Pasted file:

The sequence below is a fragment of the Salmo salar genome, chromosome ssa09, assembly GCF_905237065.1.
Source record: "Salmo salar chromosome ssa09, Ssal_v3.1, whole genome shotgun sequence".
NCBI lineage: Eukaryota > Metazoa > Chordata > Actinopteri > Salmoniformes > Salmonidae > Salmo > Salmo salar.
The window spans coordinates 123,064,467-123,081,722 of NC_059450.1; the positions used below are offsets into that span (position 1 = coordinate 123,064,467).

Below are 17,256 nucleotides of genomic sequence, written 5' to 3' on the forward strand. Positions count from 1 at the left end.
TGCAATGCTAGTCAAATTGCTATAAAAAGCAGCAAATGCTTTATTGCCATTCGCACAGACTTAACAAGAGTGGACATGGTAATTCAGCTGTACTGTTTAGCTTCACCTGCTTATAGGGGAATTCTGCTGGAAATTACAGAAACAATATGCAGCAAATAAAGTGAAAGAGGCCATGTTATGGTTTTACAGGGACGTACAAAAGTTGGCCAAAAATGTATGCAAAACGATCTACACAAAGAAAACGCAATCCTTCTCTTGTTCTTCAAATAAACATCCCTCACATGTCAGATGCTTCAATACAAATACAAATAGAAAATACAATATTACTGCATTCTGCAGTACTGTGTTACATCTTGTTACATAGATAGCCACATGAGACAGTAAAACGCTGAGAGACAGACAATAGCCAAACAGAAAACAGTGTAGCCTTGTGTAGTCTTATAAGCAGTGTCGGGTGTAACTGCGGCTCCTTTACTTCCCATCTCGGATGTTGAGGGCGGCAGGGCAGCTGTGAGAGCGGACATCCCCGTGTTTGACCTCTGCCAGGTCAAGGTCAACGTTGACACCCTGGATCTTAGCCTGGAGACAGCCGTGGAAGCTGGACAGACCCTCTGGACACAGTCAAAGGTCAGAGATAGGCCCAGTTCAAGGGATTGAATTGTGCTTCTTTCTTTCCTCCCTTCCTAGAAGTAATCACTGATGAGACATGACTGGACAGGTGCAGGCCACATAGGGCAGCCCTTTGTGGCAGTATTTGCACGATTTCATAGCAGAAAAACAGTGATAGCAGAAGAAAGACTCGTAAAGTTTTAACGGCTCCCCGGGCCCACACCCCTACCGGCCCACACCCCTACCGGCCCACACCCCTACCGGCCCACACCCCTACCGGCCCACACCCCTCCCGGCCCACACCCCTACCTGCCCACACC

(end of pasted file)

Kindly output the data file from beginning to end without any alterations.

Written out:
The sequence below is a fragment of the Salmo salar genome, chromosome ssa09, assembly GCF_905237065.1.
Source record: "Salmo salar chromosome ssa09, Ssal_v3.1, whole genome shotgun sequence".
NCBI lineage: Eukaryota > Metazoa > Chordata > Actinopteri > Salmoniformes > Salmonidae > Salmo > Salmo salar.
The window spans coordinates 123,064,467-123,081,722 of NC_059450.1; the positions used below are offsets into that span (position 1 = coordinate 123,064,467).

Below are 17,256 nucleotides of genomic sequence, written 5' to 3' on the forward strand. Positions count from 1 at the left end.
TGCAATGCTAGTCAAATTGCTATAAAAAGCAGCAAATGCTTTATTGCCATTCGCACAGACTTAACAAGAGTGGACATGGTAATTCAGCTGTACTGTTTAGCTTCACCTGCTTATAGGGGAATTCTGCTGGAAATTACAGAAACAATATGCAGCAAATAAAGTGAAAGAGGCCATGTTATGGTTTTACAGGGACGTACAAAAGTTGGCCAAAAATGTATGCAAAACGATCTACACAAAGAAAACGCAATCCTTCTCTTGTTCTTCAAATAAACATCCCTCACATGTCAGATGCTTCAATACAAATACAAATAGAAAATACAATATTACTGCATTCTGCAGTACTGTGTTACATCTTGTTACATAGATAGCCACATGAGACAGTAAAACGCTGAGAGACAGACAATAGCCAAACAGAAAACAGTGTAGCCTTGTGTAGTCTTATAAGCAGTGTCGGGTGTAACTGCGGCTCCTTTACTTCCCATCTCGGATGTTGAGGGCGGCAGGGCAGCTGTGAGAGCGGACATCCCCGTGTTTGACCTCTGCCAGGTCAAGGTCAACGTTGACACCCTGGATCTTAGCCTGGAGACAGCCGTGGAAGCTGGACAGACCCTCTGGACACAGTCAAAGGTCAGAGATAGGCCCAGTTCAAGGGATTGAATTGTGCTTCTTTCTTTCCTCCCTTCCTAGAAGTAATCACTGATGAGACATGACTGGACAGGTGCAGGCCACATAGGGCAGCCCTTTGTGGCAGTATTTGCACGATTTCATAGCAGAAAAACAGTGATAGCAGAAGAAAGACTCGTAAAGTTTTAACGGCTCCCCGGGCCCACACCCCTACCGGCCCACACCCCTACCGGCCCACACCCCTACCGGCCCACACCCCTACCGGCCCACACCCCTCCCGGCCCACACCCCTACCTGCCCACACC